The Georgian Orthodox Church is having an eventful year: priests have been dispensing blessings from a helicopter, visiting the US State Department and debating a poison conspiracy. Most notably, Patriarch Ilia II, the aging Church leader and Georgia’s most beloved public figure, has appointed a standby amidst a growing rivalry for his succession.
But odd things first. A few weeks ago, several priests went whizzing around in a state border-police helicopter, dispensing blessings and candies from the sky. The airborne priests whirled above Georgia’s eastern Kvareli region in what appeared to be an unauthorized trip. It later transpired that local priests occasionally go for such rides to ward off evil.
“We sometimes fly around with icons; not too often, though,” Sergi, the metropolitan of Nekresi, told Netgazeti.ge. “Going around with icons is done to protect the diocese. In times of war, an icon was carried around Moscow and the enemy failed to enter,” he observed, referring to a disputed World War II story about a Virgin Mary icon being flown around the Soviet capital.
Before taking to the skies, the clergy perhaps should have done a bit of in-house exorcism. The Church is still recovering from a poisoning scandal, an incredibly gothic affair featuring props like cyanide, a curse and even a voodoo doll.
The flying priests may have had the good intention to help the border police fend off Georgia’s enemies, but the journey did not end well. One unnamed border official has been dismissed for taking the clerics on their ride.
The holy flight also prompted criticism that the Church, by far the country’s most respected institution, is allowed to bend the rules too often.
Craving its influential blessing, a succession of administrations and parliaments has bestowed the Church with endowments, properties and legal privilege. All this, critics charge, places the church on a high pedestal, largely above public scrutiny.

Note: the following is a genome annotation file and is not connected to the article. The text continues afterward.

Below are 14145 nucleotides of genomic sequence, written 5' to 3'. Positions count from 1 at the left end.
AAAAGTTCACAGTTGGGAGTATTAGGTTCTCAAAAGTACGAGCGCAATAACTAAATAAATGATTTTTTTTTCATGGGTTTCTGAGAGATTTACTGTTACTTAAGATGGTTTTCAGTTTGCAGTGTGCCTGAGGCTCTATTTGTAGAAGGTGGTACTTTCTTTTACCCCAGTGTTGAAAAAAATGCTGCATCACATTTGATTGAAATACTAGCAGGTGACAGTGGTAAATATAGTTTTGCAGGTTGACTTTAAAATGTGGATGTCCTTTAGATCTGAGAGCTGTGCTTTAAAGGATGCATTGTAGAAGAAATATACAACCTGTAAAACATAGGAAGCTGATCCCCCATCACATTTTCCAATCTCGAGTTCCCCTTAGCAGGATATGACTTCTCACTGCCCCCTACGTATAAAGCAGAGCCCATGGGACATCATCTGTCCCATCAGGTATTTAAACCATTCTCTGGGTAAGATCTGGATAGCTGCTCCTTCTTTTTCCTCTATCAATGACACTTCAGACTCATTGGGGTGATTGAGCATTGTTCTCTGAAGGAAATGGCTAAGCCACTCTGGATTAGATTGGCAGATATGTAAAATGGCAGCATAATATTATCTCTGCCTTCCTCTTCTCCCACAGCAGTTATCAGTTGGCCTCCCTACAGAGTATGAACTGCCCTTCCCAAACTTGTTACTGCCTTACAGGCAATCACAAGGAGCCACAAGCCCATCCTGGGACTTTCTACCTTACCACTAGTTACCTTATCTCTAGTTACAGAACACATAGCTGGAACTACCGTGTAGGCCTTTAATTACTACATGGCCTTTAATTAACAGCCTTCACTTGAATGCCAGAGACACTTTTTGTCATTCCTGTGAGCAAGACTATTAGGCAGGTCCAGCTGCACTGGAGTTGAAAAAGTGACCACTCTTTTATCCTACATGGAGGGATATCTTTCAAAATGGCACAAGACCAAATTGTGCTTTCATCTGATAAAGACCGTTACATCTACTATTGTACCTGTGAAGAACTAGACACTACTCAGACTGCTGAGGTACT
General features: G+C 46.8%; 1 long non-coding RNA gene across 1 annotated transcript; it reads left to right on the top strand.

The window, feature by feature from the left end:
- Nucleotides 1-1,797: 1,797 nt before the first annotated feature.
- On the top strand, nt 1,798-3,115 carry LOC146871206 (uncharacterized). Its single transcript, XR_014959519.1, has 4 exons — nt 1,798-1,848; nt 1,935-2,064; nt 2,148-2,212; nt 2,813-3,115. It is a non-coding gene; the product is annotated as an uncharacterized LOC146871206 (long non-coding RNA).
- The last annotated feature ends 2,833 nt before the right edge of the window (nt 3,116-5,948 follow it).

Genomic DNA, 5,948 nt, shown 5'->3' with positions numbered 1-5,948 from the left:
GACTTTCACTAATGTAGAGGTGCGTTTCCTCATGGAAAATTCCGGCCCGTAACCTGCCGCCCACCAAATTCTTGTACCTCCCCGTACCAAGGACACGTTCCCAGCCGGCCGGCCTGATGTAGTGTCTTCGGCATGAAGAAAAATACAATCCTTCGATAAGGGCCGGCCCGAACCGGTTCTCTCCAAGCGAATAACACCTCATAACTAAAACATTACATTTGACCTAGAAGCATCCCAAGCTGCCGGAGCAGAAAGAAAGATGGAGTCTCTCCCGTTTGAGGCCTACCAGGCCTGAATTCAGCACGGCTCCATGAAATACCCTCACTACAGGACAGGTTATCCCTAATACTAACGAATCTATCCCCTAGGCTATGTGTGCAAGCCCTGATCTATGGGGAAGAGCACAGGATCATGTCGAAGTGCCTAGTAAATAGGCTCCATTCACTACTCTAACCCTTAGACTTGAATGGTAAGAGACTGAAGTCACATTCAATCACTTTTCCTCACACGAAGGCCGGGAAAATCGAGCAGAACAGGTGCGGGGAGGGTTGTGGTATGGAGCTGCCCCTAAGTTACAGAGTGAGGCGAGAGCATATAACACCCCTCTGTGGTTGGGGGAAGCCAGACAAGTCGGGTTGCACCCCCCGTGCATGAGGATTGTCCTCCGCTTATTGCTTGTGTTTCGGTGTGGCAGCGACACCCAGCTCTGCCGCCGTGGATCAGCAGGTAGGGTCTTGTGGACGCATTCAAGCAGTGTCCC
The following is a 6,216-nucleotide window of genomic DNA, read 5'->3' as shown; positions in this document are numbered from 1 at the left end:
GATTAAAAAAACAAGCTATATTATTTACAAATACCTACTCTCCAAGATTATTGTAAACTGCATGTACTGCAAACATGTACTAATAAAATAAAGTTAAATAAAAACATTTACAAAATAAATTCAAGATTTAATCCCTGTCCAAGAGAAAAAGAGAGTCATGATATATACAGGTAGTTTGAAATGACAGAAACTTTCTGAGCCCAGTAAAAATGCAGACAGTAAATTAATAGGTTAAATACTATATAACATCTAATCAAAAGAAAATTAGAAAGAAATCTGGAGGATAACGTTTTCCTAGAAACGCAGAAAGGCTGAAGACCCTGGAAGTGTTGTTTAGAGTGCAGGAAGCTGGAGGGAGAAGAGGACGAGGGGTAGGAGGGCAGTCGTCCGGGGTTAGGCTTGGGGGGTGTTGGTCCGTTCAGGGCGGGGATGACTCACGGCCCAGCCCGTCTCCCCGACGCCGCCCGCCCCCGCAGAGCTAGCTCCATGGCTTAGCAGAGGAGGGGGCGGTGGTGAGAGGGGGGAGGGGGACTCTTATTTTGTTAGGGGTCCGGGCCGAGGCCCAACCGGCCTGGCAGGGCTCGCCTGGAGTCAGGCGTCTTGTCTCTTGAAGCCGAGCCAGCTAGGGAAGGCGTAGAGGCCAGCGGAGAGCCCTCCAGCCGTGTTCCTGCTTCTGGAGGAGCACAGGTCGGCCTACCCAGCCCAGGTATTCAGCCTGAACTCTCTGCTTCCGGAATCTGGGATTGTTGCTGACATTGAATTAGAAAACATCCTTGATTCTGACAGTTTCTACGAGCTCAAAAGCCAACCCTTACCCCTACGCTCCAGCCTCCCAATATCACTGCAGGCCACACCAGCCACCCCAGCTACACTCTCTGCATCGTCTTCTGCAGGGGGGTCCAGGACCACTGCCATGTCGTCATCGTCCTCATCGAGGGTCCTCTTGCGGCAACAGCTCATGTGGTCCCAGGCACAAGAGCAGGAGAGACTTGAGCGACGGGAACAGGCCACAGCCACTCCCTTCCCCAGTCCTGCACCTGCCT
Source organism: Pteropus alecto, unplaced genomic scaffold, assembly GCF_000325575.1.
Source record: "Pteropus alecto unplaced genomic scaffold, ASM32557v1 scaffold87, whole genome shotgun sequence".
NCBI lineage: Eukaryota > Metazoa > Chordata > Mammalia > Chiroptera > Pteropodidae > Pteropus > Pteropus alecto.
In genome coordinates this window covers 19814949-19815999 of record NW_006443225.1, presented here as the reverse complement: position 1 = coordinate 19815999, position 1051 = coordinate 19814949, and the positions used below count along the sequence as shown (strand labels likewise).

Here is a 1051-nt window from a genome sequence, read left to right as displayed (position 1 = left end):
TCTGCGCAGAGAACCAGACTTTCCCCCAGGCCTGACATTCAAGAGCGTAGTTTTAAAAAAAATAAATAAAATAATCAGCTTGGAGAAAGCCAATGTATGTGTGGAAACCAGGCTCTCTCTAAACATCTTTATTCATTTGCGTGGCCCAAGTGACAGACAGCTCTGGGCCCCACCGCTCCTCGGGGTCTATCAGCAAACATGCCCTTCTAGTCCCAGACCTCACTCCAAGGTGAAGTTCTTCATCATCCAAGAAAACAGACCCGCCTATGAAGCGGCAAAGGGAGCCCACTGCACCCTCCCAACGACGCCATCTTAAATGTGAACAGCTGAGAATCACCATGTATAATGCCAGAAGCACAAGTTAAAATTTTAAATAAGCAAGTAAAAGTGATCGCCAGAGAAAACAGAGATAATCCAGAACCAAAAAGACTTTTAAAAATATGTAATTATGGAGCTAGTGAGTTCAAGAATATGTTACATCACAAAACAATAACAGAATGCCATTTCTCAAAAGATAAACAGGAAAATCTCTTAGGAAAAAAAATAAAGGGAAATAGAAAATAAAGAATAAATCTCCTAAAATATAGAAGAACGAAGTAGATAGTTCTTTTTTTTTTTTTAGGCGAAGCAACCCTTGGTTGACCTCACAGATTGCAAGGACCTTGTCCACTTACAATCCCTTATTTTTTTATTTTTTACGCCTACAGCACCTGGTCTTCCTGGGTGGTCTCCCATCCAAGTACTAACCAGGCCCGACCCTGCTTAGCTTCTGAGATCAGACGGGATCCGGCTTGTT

The arrest and conviction of a senior prelate for attempting to poison the influential secretary of Patriarch Ilia II was a rare case of Georgia bringing a Church official to trial, much less prison. It also brought into the open muffled turf wars inside the Church.
The power struggles entered a new stage last week when Patriarch Ilia II, who has headed the Church since 1977, announced a stand-in Church leader, a perceived heir apparent. The surprise decision prompted speculation that the ailing, 84-year-old Ilia II is too frail to lead the divided institution.
The task to function as an acting patriarch was assigned to the 48-year-old Metropolitan Shio Mujiri, whose jurisdiction covers bits of the western Georgian region of Samegrelo as well as Australia and New Zealand.
If the current patriarch steps down or passes away, it falls on Mujiri to convene an extended ecclesiastic council, an Eastern Orthodox version of a papal conclave, to elect the Church's new supreme leader. A patriarchal locum tenens often becomes the patriarch's successor and many believe that’s what Ilia II has in mind for Mujiri.
As such, all eyes are now on the metropolitan, with media and analysts trying to predict his take on Georgia’s current issues; not least on Georgia’s competing ties with Russia and the West.
Their shared Orthodox Christian faith and values are the one strong link between Georgia and Russia. Some political analysts consider that a potential impediment to Georgia’s European-integration plans.
The two main Western clubs that Georgia hopes to join, NATO and the European Union, have been trying to get the church on its side. NATO and EU officials both played host to senior Georgian Orthodox Church clergy in Brussels this and last year. Georgian robes, beards and caps were also sighted this week in Washington, DC, where the patriarchate’s delegates met State Department officials.
Much attention is now paid to the fact that Mujiri, who has long maintained a low profile, was educated in Moscow and led a Georgian parish there.
It is not a fait accompli that he is going to be the next patriarch, however. That several high-ranking prelates and potential patriarch candidates questioned his appointment indicates that the game for the patriarchal throne is far from over.